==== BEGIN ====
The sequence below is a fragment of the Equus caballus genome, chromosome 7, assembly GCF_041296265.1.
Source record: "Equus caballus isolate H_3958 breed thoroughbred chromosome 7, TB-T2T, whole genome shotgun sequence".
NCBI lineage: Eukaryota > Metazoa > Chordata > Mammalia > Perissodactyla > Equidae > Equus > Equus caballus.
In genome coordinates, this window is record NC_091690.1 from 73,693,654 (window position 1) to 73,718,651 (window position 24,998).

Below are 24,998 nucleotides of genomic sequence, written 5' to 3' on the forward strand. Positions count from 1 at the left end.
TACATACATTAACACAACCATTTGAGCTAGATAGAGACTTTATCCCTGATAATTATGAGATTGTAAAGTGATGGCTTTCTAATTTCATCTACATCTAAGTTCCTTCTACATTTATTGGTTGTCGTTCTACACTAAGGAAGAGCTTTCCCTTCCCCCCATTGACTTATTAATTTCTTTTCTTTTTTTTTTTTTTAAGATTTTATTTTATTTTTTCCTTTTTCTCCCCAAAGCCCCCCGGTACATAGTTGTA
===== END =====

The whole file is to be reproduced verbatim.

The sequence below is a fragment of the Equus caballus genome, chromosome 7, assembly GCF_041296265.1.
Source record: "Equus caballus isolate H_3958 breed thoroughbred chromosome 7, TB-T2T, whole genome shotgun sequence".
NCBI lineage: Eukaryota > Metazoa > Chordata > Mammalia > Perissodactyla > Equidae > Equus > Equus caballus.
In genome coordinates, this window is record NC_091690.1 from 73,693,654 (window position 1) to 73,718,651 (window position 24,998).

Below are 24,998 nucleotides of genomic sequence, written 5' to 3' on the forward strand. Positions count from 1 at the left end.
TACATACATTAACACAACCATTTGAGCTAGATAGAGACTTTATCCCTGATAATTATGAGATTGTAAAGTGATGGCTTTCTAATTTCATCTACATCTAAGTTCCTTCTACATTTATTGGTTGTCGTTCTACACTAAGGAAGAGCTTTCCCTTCCCCCCATTGACTTATTAATTTCTTTTCTTTTTTTTTTTTTTAAGATTTTATTTTATTTTTTCCTTTTTCTCCCCAAAGCCCCCCGGTACATAGTTGTA